Concern grows over Italy cruise ship salvage

As the trial against the captain of Italy's Costa Concordia gets under way on Wednesday, the mayor of the island where the ship lies said Monday he was increasingly concerned about its salvage.

Concern grows over Italy cruise ship salvage
The Costa Concordia cruise ship crashed into Giglio island in January 2012. Photo: AFP

An unprecedented operation is under way to refloat the 290-metre liner, which crashed at high speed into Giglio island in a traumatic nighttime accident in January 2012 that left 32 people dead.

But while islanders want the beached ship removed as quickly as possible, the head of Italy's civil protection agency Franco Gabrielli has voiced serious concerns over lingering uncertainties surrounding the ambitious procedure to right it.

Salvage workers hope the vessel will be rolled upright in September, weather and sea conditions permitting – but there are fears that the ghostly wreck could break open during the manoeuvre, spilling a potentially polluting cargo of gallons of cleaning products, rotting food and sewage.

"Even though engineers have performed simulations and come up with hypotheses, we still today do not know how far the rocks have penetrated into the side of the ship, what type of lacerations they caused and what condition the structure is actually in," Gabrielli said.

Without the necessary assurances over the safety of the operation, "the ship will remain in the condition it is in until next year, when good weather conditions will make it possible to ensure it is completely safe," he added.

Italy's environment ministry has launched an inquiry into possible pollution caused by the crash, and on Tuesday divers will take samples of the water underneath the vessel.

The ship's captain, Francesco Schettino, will be in court on Wednesday for the second hearing in a trial against him for multiple manslaughter and abandoning the ship before all of the passengers had been evacuated, after performing a "salute" manoeuvre off the island. He is also charged with causing environmental damage.

Giglio's mayor Sergio Ortelli told AFP the risk of pollution "is non-existent", but the hollowed-out beast instead threatens to damage the island's tourist industry "for a third season" if the salvage operation drags into next summer.

Amid fears of further delays in the removal, he said he was frustrated by receiving verbal promises about the salvage operation's progress and called for ship owner Costa Crociere to commit to a written timetable.

In 2012, visitor numbers to Giglio were down between 28 and 30 percent – though the economic crisis may also be to blame, he said.

The salvage operation, run by Miami-based salvage giant Titan and its Italian partner Micoperi, has had to adapt to difficult conditions encountered while working to stabilize the hulk.

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Costa Concordia wreck to be raised in September

The wreck of the Costa Concordia, the cruise ship which crashed into the Tuscan island of Giglio in January 2012 killing 32, will finally be raised up next month, the salvage coordinator said on Friday.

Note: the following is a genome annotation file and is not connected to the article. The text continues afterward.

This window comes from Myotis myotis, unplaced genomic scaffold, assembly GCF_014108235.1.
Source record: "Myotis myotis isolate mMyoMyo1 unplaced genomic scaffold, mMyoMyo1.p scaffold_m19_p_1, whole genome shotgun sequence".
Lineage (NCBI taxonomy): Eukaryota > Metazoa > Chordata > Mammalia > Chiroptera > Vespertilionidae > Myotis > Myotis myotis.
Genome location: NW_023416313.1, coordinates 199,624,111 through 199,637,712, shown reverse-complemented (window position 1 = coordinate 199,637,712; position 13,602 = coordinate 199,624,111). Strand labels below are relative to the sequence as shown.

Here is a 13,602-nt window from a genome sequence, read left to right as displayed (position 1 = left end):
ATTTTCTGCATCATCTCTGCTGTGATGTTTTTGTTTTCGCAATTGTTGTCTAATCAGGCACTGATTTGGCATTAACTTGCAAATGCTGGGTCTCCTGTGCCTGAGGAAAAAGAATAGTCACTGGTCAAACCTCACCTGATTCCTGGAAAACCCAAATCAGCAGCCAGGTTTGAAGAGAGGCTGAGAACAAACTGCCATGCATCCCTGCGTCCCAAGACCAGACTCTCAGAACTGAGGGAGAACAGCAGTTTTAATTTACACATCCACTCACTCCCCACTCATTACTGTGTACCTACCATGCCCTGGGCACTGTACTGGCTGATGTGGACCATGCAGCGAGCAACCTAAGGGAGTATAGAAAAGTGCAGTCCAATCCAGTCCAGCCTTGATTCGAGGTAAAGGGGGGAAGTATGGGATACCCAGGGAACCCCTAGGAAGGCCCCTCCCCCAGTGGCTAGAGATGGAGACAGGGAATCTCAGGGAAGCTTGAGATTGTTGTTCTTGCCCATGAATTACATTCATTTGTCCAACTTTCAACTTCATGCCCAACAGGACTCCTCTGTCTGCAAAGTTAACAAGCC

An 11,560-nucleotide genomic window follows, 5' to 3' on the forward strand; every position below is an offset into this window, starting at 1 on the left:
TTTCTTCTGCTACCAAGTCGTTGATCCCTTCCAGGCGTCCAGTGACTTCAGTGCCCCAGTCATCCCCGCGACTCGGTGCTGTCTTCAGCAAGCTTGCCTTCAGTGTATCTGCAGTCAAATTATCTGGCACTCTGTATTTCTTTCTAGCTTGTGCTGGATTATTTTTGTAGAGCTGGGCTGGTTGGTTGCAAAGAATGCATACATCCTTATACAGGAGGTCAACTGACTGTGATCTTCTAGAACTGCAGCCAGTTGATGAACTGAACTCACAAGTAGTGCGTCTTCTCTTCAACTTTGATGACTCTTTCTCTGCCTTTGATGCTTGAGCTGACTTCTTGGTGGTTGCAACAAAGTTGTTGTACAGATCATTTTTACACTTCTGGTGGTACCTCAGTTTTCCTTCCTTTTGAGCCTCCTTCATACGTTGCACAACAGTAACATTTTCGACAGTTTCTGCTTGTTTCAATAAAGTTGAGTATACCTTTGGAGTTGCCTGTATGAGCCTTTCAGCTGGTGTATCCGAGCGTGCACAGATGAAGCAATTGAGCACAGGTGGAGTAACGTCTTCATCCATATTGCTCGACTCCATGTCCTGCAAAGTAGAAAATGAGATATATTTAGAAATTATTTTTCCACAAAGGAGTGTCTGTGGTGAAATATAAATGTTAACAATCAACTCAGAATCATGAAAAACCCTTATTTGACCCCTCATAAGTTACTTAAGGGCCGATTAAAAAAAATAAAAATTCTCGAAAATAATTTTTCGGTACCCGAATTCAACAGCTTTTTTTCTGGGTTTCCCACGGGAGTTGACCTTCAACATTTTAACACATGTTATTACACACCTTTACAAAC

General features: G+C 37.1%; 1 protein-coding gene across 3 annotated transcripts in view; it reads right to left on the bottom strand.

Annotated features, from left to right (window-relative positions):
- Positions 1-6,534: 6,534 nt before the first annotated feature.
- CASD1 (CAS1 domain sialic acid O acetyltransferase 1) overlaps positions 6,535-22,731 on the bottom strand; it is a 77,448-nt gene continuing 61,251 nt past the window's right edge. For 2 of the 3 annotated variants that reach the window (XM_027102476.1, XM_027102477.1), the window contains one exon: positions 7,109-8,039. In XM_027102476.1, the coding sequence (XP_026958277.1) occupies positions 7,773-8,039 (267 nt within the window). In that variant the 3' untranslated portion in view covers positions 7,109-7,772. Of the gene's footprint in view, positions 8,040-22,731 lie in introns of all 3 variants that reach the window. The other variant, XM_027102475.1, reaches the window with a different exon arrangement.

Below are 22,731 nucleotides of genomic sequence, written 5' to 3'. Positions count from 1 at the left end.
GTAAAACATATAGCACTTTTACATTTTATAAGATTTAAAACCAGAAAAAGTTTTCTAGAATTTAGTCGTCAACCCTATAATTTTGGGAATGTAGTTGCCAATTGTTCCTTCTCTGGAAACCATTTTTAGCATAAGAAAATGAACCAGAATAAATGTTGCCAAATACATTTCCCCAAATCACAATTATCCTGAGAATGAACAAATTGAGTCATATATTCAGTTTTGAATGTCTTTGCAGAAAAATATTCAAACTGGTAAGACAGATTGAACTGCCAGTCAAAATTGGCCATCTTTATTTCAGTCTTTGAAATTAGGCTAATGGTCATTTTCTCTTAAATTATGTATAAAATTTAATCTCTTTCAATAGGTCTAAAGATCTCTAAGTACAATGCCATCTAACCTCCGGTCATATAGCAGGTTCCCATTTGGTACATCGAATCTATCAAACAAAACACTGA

Costa Concordia wreck to be raised in September
32 people died in the Costa Concordia disaster in January 2012. Photo: AFP

The wreck of the cruise liner currently lies keeled over off the Tuscan island of Giglio over a year after it crashed with 4,229 people from 70 countries on board, claiming 32 lives.

"If things go as we are expecting. I think September will be the month of the rotation," prefect Franco Gabrielli told Italian news channel SkyTG24, declining to give a precise date.

The raising of the Concordia had been programmed for September 2012 but was then delayed to May 2013 and then put off again because of technical difficulties.

The news comes on the day the Italian environmental organization Legambiente staged a protest in front of the wreck. Holding 12-metre-long banners reading "581 days and the Concordia is still here", protesters called for the removal of the wreck which the group described as an environmental and economic disaster.   

"The inhabitants and everyone who loves the island of Giglio are waiting for concrete acts to stop this tragedy from also becoming an environmental and economic disaster," Legambiente's National President Vittorio Cogliati Dezza told the television channel TG1. 

The planned salvage operation will be the biggest ever attempted for a passenger ship.

The plan is initially to rotate the 114,500-ton vessel, then attach flotation tanks to the side that is currently under water like the ones already welded to its exposed side.

The tanks will then be emptied of water to act as flotation devices before the ship is towed away to be scrapped in a port that is yet to be determined.

Salvage operators say the rotation has to occur in September at the latest because otherwise there would be a risk of bad weather later in the year.

Giglio mayor Sergio Ortelli said the operation was in its "final phase", adding that he was confident the operation the island return to "calm and normality".

Ortelli said tourist numbers on the island were down 15 percent this season compared to before the crash but said this was an improvement from last summer when arrivals were down 30 percent.